Evolution, safety, and highly pathogenic influenza viruses

Marc Lipsitch*, Joshua B Plotkin, Lone Simonsen, Barry Bloom

*Corresponding author for this work

Research output: Contribution to journalJournal articlepeer-review

Abstract

Experience with influenza has shown that predictions of virus phenotype or fitness from nucleotide sequence are imperfect, and that predicting the timing and course of evolution is extremely difficult. Such uncertainty means that the risk of experiments with mammalian-transmissible, possibly highly virulent influenza viruses remains high even if some aspects of their laboratory biology are reassuring; it also implies limitations on the ability of laboratory observations to guide interpretation of surveillance of strains in the field. Given these considerations, we propose that future experiments with virulent pathogens whose accidental or deliberate release could lead to extensive spread in human populations should be limited by explicit risk-benefit considerations, in the United States and worldwide.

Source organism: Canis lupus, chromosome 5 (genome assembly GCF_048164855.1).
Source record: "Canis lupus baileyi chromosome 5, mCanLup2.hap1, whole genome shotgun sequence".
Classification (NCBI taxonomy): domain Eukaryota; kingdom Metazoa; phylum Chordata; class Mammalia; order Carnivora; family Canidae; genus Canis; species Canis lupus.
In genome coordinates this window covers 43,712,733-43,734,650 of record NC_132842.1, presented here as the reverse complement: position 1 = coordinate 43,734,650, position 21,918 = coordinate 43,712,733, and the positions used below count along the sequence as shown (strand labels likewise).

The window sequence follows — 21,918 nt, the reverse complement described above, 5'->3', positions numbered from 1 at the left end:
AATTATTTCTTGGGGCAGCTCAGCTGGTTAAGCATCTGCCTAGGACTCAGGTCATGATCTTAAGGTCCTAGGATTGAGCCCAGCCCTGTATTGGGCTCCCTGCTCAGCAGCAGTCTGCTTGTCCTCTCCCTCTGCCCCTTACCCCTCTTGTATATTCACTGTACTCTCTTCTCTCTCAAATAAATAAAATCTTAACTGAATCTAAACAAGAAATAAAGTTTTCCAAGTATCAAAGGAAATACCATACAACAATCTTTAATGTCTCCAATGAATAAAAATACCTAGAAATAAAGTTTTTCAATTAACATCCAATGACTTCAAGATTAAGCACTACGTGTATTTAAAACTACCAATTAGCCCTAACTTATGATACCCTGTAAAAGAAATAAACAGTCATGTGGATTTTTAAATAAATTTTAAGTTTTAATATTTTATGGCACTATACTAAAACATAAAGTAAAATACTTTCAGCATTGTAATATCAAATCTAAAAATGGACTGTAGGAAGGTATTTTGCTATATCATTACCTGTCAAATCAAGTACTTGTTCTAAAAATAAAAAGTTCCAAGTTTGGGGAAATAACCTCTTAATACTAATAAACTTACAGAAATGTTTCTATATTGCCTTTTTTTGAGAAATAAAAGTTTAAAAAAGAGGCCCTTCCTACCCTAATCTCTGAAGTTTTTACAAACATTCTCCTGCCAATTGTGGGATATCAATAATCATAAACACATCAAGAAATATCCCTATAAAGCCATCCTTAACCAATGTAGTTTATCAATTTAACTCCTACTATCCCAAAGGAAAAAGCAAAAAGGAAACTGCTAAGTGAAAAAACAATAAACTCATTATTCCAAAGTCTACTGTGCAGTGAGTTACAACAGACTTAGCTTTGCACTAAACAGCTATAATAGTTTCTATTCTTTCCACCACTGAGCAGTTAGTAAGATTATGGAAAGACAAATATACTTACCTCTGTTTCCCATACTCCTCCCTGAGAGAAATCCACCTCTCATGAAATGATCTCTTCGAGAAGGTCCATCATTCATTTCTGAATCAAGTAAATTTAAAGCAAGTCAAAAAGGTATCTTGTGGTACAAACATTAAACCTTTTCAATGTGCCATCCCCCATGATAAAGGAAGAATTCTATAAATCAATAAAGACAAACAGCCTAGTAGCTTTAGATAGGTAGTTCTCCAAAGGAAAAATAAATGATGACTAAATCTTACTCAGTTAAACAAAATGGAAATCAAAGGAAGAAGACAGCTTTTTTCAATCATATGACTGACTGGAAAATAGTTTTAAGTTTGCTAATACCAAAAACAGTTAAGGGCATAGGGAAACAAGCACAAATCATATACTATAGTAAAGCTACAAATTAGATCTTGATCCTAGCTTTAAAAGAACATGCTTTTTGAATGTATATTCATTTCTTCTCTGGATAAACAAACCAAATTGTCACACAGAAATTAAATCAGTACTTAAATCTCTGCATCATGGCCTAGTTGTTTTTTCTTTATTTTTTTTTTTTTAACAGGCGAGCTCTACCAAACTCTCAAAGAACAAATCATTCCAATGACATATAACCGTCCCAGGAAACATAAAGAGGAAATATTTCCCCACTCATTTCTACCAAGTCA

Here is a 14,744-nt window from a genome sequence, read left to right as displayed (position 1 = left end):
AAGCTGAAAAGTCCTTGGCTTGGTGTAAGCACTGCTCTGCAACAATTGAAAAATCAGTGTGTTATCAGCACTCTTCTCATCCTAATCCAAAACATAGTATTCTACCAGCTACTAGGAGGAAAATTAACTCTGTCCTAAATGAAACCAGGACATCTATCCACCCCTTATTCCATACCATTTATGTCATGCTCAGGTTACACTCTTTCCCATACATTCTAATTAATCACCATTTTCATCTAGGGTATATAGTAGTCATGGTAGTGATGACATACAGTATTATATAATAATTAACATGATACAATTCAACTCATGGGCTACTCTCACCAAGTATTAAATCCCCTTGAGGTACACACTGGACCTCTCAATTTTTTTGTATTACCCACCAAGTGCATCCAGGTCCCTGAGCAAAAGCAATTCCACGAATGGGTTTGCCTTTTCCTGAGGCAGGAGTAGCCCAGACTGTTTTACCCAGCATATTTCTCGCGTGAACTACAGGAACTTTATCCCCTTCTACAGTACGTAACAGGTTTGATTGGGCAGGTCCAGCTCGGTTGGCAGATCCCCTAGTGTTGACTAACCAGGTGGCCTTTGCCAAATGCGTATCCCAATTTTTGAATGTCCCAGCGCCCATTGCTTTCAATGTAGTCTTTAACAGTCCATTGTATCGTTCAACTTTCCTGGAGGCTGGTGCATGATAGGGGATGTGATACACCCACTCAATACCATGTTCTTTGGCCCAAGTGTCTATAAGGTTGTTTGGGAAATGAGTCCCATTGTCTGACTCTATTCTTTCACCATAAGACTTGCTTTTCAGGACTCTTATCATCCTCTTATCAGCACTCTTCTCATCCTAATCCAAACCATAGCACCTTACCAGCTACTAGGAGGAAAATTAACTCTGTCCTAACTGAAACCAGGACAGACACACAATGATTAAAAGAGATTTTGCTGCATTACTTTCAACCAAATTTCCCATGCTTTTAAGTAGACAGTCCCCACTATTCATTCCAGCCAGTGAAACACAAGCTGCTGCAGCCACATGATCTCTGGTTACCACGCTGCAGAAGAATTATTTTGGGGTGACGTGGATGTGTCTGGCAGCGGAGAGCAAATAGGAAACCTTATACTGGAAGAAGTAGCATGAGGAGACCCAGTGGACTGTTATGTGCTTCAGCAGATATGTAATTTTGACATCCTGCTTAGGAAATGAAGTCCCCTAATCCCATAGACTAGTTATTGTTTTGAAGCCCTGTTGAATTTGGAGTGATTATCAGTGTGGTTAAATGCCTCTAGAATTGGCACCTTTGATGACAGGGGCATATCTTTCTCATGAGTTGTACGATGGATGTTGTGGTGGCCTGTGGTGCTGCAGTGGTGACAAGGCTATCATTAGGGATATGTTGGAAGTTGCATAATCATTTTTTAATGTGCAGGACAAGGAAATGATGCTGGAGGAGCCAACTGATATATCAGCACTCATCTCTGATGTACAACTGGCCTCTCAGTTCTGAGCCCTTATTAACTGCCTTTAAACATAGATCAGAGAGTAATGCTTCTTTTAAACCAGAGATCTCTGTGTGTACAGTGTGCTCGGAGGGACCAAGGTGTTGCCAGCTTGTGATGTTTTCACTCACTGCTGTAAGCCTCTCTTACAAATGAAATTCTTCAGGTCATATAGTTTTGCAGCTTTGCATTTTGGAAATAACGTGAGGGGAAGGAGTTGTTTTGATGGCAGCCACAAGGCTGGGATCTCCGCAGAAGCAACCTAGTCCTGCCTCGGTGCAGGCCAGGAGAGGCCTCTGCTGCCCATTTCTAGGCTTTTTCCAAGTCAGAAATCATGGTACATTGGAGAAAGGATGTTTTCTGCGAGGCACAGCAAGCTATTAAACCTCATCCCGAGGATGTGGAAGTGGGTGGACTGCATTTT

Original languageEnglish
JournalScience
Volume336
Issue number6088
Pages (from-to)1529–1531
ISSN0036-8075
DOIs
Publication statusPublished - 2012
Externally publishedYes

Cite this